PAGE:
I like this idea, but then it would put the janitors out of work.

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no it wouldn't alphaape ... you can never have "too clean" toilets.

Im very pro "workfare" too. I don't think it should be a couple of hours a day though, I think it should be 8 hours a day. It will soon make them realize they are better getting a job and getting paid for it, than doing a job and not getting paid for it.

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Buy 2nd-hand, go for sales and discounts (internet vouchers are big in the UK), plant your own vegetables. Be practical!

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"Pass laws that make age and sex disrimination punishable to prevent companies from blocking older and transition workers."

tkoind2 and Dentshop...

Agreed, I have heard, correct me if I am wrong, Canada no longer will support a mandatory retirement age.

I like experienced workers. I really believe linking "enthusiastic" and "energetic" with any particular age group is illadvised and impractical.

I want wise. I want people smart and street savvy. I want experts, people in their field that know more than I do. I'm not really going to be able to tell who is who and what qualities from an interview. I know a great group of men, and although they are of similar ages it's not the youngest that are the "best", the best indicator for me is time.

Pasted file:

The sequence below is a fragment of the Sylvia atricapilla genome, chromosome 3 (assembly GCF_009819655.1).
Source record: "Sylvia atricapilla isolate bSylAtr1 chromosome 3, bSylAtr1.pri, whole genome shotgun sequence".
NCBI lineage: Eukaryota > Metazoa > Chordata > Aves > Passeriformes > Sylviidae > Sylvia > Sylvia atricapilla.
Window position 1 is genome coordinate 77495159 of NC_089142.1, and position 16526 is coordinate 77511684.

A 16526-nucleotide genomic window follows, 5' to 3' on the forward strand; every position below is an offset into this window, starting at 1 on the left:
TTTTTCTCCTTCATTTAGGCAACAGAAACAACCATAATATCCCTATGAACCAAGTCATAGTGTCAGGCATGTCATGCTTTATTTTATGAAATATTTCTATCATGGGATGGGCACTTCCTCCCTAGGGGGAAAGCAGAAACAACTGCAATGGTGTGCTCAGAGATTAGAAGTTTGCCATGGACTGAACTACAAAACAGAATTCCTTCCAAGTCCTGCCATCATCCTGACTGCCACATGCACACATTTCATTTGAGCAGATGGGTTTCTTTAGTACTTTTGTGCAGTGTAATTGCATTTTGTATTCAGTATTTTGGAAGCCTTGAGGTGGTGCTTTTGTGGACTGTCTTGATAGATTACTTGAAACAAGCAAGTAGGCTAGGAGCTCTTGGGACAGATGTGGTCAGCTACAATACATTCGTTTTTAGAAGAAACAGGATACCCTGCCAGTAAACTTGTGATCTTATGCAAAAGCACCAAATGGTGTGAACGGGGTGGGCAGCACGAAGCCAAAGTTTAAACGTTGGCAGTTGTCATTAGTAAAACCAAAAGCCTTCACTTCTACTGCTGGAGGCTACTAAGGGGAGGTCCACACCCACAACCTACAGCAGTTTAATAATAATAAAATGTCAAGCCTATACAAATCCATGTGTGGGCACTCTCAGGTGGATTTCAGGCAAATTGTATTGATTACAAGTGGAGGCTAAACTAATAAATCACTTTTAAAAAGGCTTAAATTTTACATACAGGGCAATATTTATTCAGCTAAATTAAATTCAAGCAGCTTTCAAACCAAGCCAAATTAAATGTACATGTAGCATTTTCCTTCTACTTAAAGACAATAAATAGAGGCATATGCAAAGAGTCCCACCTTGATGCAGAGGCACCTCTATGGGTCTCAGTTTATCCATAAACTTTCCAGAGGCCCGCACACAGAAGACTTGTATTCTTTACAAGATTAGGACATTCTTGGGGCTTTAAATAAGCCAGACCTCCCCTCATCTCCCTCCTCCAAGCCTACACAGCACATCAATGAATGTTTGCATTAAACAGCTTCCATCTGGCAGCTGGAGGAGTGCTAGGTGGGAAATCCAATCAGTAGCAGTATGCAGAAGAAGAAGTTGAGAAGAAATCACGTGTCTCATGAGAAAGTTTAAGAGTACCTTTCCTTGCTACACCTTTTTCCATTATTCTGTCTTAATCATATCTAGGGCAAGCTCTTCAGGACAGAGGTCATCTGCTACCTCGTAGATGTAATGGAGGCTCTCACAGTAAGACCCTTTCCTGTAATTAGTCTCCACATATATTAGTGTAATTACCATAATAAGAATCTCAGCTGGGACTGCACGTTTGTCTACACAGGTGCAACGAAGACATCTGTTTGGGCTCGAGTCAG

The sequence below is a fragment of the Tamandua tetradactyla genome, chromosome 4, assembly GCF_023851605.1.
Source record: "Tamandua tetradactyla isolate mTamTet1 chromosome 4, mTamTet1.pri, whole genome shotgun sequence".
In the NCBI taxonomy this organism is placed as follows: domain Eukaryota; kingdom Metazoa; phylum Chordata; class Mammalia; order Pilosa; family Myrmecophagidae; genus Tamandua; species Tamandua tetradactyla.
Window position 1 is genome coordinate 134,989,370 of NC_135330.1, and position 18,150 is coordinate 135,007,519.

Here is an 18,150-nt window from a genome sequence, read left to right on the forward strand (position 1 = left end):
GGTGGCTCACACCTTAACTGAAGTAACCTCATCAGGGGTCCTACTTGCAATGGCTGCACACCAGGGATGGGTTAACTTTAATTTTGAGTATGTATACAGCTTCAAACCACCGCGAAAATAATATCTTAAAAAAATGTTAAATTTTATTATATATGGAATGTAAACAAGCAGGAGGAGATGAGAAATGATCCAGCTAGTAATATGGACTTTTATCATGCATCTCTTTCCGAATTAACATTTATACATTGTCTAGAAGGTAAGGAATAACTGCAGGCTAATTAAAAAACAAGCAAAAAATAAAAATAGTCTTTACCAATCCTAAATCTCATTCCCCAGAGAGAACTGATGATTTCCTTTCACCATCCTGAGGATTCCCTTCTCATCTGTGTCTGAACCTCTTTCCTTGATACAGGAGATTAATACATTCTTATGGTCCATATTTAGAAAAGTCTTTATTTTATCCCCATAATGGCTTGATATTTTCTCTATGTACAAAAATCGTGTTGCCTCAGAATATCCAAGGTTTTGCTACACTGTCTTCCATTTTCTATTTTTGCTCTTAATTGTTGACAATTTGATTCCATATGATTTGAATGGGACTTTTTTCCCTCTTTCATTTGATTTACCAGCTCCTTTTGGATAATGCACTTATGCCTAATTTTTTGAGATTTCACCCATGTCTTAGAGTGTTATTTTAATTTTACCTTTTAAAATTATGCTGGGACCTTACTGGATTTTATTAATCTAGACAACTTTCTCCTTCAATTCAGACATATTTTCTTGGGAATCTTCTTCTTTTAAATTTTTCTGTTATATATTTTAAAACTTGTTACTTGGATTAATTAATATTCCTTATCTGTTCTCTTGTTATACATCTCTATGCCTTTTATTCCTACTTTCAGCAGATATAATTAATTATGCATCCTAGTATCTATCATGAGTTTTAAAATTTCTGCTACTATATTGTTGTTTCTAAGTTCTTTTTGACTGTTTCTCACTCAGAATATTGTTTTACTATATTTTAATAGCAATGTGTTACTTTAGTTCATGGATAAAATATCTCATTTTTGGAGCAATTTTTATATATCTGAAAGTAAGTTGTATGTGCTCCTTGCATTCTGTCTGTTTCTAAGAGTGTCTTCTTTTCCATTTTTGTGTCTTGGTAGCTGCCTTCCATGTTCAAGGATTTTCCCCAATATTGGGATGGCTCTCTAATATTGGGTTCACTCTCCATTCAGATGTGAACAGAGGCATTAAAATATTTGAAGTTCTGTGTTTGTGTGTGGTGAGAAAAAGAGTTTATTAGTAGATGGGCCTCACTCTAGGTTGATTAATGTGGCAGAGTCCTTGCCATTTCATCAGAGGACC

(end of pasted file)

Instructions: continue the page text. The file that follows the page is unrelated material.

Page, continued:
The focus on age just wastes my time. Enthusiastic and enegertic gets old fast, too.

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Workfare really? most of these people are signed off as too physically or mentally ill to work. Trying o amke them work for their welfare would be illegal.

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These people are learning from the politicians & bureaucrates who have the arts of thieving/stealing down to a science.

I dont condone these slackers but they are probably looking at this society & see being shafted left right & centre & figure what the.........

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"( welfare ) recipients hailing taxis when their business is done, pachinko parlors being popular destinations"

Grrrrrrrr!

Before you go wearing your teeth down, Sarge, consider the source. This is crap tabloid fare.

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oh my god, this article is one of the worst i ever saw,